Polyamory in the News!
. . . by Alan M.

August 12, 2009

"I write to you not with ink, but with blood from a mother’s heart."

Jewish Daily Forward

New York's venerable Jewish Daily Forward (now weekly in its print edition) has an advice columnist who, like many, seems to be coming around:

Help! My Daughter Is Seeking an 'Open' Marriage

By Lenore Skenazy

Dear Bintel Brief: In 1995 one of my six daughters married for the first time. We thought she was truly getting married, and I liked her young man. For maybe a dozen years she had been leading an unconventional, “new-age” lifestyle in the San Francisco Bay Area, perhaps in rebellion against her conventional, Midwestern upbringing....

Some time later, the two of them confided in me and my wife of 50 years that she and M___ were in an “open” marriage.... In private discussions between us, my wife and I... agreed that this so-called “open” marriage was nothing more than a holding pattern until one or the other of them found in a lover someone more pleasing than their spouse. And so it has turned out; the husband jumped ship.

...Curiously, she continues to socialize and spend holidays with, apparently without rancor, M___ and his new wife.

...I have on more than one occasion gently (I hope) suggested that she seek out a more conventional relationship. The last time I did so, she reacted with some heat.... She defended her “open” marriage, declaring that statistics show that an “open” marriage are no more prone to end in divorce than conventional marriages, in which the which the taking of lovers is often carried out in secret and is truly a betrayal.

So here, finally, are my questions for Bintel Brief: 1) Is my daughter’s claim about statistics about “open” indeed true? And 2) If I should ever raise this matter again with my daughter, is there anything else of a non-moralistic nature that I could adduce to the benefit of a conventional marriage?

—Concerned Tatele

P.S. My mother, of blessed memory, used to quote in Yiddish... “Dear Worthy Editor, I write to you not with ink, but with blood from a mother’s heart.”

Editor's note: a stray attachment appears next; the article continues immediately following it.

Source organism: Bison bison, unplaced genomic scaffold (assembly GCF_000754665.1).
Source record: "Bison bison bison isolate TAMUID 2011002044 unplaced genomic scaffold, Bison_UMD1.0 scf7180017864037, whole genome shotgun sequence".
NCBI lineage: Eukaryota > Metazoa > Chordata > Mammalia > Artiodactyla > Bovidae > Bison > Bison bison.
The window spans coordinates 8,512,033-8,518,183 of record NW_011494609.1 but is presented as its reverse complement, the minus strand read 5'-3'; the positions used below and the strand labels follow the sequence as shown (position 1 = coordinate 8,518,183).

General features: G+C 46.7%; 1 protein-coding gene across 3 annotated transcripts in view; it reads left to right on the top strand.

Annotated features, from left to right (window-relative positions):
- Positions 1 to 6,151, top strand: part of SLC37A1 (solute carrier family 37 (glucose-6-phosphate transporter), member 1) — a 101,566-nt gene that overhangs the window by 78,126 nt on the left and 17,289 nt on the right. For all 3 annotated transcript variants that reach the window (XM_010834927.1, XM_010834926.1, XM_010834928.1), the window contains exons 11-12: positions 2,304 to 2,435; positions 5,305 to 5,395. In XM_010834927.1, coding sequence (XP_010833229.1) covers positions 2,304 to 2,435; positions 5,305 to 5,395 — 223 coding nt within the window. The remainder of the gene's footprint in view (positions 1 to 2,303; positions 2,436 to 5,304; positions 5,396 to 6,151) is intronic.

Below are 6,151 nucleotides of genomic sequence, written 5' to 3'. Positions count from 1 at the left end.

Dear Tatele:

...The one advantage to open marriage, you’d think, is that at least a couple can stay together forever: Why divorce the cow when you can get the milk from all the other cows, too?

But that’s just the problem, says Hara Marano, author of a book all about young people falling apart, “A Nation of Wimps” (Broadway, 2008). When you keep consorting with everyone else, one of you is liable to fall in love. And even if this doesn’t lead to divorce, it usually leads to jealousy, which is about one millimeter away on the misery continuum....

Except that your daughter seems to have emerged unmiserable and unjealous enough to still like her ex and the replacement wife and want to try it all again. So maybe an open marriage can make sense, at least for her.

Having written that line with zero conviction (if you’re Tevye, I’m Golde), I called Richard Woods, an author who lectures about open marriage — including his own. First off, he said, there are no statistics to give your daughter, because there are no hard numbers to base them on. Open marriage isn’t something you check off on your census.

Moreover, he said, the reason it’s not on the census is that open marriage “is the new gay.” Like homosexuality just a generation or two ago, most of the people practicing it don’t talk about it for fear of public censure....

And even if it that kind of arrangement doesn’t make sense to you, Tevye, in the end it’s not up to you anyway. It’s up to your daughter. And maybe the sweep of history.

Read the whole article (July 13, 2009). Thanks to Reb Yankl for the tip.

(Is the daughter, by any chance, reading this?)


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Anonymous Anonymous said...

Thanks for posting this. Only one comment. Unlike a century ago, Bintel Brief these days has a rotating pundit, changing every month or two.

August 14, 2009 11:36 AM  
Blogger Lucius Scribbens said...

At least Lenore Skenazy handled the issue with a somewhat open mind, and most importantly with the idea that her daughter's life is her own to live, not her mothers.

August 15, 2009 1:35 PM  
Anonymous Sarah Taub said...

As a Jew, this piece touched my heart very deeply, much more deeply than I expected.

When I was growing up, I read a book compilation of advice from Bintel Brief. The letters were probably from the early to mid 20th century, from immigrant Jewish families facing issues they had never imagined before. It gave me insight into what my grandparents and great-grandparents might have experienced.

I never thought to see a letter on polyamory, and such an open response, in the same venue. I feel personally accepted and welcome in a way that I never expected among my people of origin.

Thanks for posting the link.

September 02, 2009 3:16 PM  

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